Designing physical activity environments to include nature enhances positive physical and psychological benefits
Physical inactivity has been identified as a pressing health issue across the globe because has been directly related to mental and physical ill health. Insufficient physical activity (PA) is now the fourth leading underlying cause of premature mortality. As a result there has been a broad international effort to promote physical activity and educate populations about the need for physical activity. Despite this, 75% of the global population are still not undertaking enough physical activity to reduce the possibility of illness and promote wellbeing. One important factor that has been generally overlooked is that modern day environments may not be conducive to some population groups becoming, and remaining, physically active. Appropriately designed everyday environments that encourage different population groups to enhance physical activity levels, and gain the health and wellbeing benefits, might be lead to a greater participation levels.
Research over the last decade is showing that engaging with nature (e.g., exercising or being physically active in parks, forests, gardens, trails, or seashores) enhances the uptake of PA and makes available the physical and psychological benefits of PA. However, rapid urbanisation around the world means that currently over 54 % of the population now lives in cities away from such natural environments. Effectively designing opportunities that integrate nature into urban surrounds, and invite engagement with natural environments in the urban design process, can be a tangible method to enhance the physical and psychological benefits of physical activity whether indoors or outdoors.
In modern high rise cities, where exercise is mostly undertaken indoors, this might make a big difference to individual wellbeing, by not only attracting exercisers, but also enhancing benefits for those already active. Evidence suggests that active city dwellers who might habitually listen to their own music, watch TV programmes, movies or stare at the control panel display on a treadmill, could experience different physical and mental benefits by watching images of nature. Research shows that while music might be good for providing a beat for maintaining or leading pace without a need for mental engagement, running can become quite mechanical, especially for habituated treadmill runners. Runners mentally switch off, which might make them more sensitive to physical tiredness and not attuned to their surroundings. In contrast, incorporating natural elements during PA provides richer information and the potential to accrue more benefits (e.g., physical, psychological and emotional). Viewing a virtual video of running in a park provides abundant information for the runner to perceive including the terrain, weather, lights, trees, flowers, animals and pedestrians. This rich information might encourage people to better engage with the environment instead of concentrating on performing physical movements. Engaging with nature during PA might change physical activity experiences and accrue additional psychological and emotional benefits across a wider range of exercisers.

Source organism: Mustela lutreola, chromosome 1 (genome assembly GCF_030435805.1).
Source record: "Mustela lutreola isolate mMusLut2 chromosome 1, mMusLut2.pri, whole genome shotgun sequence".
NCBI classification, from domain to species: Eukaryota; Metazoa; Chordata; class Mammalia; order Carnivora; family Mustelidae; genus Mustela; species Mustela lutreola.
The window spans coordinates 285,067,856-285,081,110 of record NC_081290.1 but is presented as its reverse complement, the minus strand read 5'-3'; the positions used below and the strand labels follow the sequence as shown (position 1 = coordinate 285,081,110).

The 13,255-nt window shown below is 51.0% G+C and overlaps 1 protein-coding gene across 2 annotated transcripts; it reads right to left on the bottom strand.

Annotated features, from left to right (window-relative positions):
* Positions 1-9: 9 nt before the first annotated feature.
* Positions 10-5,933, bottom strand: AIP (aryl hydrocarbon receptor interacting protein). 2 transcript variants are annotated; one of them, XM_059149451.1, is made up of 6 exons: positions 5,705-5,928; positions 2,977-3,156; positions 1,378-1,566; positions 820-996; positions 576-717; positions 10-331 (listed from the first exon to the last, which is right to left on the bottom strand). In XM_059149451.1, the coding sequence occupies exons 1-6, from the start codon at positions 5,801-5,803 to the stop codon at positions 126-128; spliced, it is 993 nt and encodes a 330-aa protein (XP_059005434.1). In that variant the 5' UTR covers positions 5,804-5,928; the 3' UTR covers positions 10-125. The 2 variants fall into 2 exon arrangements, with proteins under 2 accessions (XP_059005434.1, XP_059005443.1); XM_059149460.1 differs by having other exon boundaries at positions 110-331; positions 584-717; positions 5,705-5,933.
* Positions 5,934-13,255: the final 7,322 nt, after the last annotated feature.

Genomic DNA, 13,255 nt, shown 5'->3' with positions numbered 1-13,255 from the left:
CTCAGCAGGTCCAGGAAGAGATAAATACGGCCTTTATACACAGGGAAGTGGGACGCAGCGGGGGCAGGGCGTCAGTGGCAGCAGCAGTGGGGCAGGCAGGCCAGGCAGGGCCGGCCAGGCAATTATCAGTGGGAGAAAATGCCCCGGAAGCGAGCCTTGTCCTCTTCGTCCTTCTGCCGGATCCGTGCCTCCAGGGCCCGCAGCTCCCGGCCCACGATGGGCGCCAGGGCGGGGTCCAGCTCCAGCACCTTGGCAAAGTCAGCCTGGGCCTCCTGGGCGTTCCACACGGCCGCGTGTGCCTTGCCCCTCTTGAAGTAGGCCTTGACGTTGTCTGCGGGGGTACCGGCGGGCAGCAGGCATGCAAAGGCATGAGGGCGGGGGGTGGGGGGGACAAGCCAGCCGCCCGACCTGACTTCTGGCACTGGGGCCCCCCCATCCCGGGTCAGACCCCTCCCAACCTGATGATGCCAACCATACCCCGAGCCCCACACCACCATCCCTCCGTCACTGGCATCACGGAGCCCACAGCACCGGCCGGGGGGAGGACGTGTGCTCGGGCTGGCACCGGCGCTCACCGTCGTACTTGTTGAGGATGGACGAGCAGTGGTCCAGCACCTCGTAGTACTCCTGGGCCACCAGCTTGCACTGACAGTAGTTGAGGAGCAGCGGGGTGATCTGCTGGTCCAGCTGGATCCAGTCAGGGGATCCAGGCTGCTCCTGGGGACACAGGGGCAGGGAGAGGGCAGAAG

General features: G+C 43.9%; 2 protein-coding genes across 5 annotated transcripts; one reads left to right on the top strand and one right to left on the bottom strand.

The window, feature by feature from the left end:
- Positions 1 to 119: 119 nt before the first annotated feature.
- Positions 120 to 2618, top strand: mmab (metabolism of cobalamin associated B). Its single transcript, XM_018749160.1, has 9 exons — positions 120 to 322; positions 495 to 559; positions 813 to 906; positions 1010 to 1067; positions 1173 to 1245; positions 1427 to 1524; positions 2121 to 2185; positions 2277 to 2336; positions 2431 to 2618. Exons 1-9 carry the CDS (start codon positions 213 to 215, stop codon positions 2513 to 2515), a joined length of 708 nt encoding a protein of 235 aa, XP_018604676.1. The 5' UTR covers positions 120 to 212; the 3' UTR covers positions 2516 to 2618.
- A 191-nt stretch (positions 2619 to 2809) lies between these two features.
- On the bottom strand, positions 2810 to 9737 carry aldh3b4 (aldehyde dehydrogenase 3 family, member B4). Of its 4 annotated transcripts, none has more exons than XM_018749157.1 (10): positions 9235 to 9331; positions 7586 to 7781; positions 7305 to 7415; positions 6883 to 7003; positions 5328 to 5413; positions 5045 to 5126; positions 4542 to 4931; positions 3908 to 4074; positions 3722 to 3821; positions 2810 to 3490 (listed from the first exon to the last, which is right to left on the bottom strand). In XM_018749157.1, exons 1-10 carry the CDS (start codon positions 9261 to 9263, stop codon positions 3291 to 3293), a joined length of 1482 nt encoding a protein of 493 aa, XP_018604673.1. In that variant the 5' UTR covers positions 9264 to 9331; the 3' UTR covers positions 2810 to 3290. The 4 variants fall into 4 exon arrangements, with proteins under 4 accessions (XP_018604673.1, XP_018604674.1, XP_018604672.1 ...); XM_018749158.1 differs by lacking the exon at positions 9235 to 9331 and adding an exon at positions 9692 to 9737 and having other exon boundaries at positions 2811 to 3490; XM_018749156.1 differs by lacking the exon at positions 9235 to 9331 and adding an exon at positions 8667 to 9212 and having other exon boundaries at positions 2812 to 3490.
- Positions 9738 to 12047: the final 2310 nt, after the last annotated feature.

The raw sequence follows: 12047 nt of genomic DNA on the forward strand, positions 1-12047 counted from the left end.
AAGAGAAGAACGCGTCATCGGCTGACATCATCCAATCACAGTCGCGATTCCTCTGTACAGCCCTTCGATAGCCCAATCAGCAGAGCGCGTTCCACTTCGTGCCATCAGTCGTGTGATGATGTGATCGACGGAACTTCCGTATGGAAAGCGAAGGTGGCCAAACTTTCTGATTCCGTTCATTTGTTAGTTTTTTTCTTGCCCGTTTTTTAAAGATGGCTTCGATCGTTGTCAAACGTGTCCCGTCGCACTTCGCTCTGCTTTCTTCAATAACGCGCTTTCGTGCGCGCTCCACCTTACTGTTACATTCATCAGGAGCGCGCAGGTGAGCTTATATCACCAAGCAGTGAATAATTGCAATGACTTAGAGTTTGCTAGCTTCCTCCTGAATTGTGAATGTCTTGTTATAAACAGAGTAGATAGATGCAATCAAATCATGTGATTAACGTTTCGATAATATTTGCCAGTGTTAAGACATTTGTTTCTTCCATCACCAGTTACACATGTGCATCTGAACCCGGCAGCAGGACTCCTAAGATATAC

A recent study of treadmill running in a gym supported these theoretical principles. The study compared running on a treadmill for twenty minutes under usual gym conditions (listening to music or watching TV images) and when viewing a dynamic or a static image of a nature scene. Results showed that similar levels of energy were expended across the three conditions. No differences in negative affect (feelings) were accrued in any conditions. However, running with a nature scene enhanced positive affect in the same way as the preferred gym conditions. This study supported the point that viewing nature scenes during physical activity can be as functional in enhancing positive affect, as choosing their preferred exercising conditions.
To summarise, these findings suggested that involvement with nature during physical activity might be beneficial in facilitating psychological wellbeing and physical health via offering a wider landscape of opportunities for positive physical possibilities and mental responses in different urban populations.
H.P. Yeh 1, E. Brymer 2, K. Davids 1
1Sheffield Hallam University, Sheffield, UK
2Leeds Beckett University, Leeds, UK
Designing Affordances for Health-Enhancing Physical Activity and Exercise in Sedentary Individuals.
Davids K, Araújo D, Brymer E
Sports Med. 2016 Jul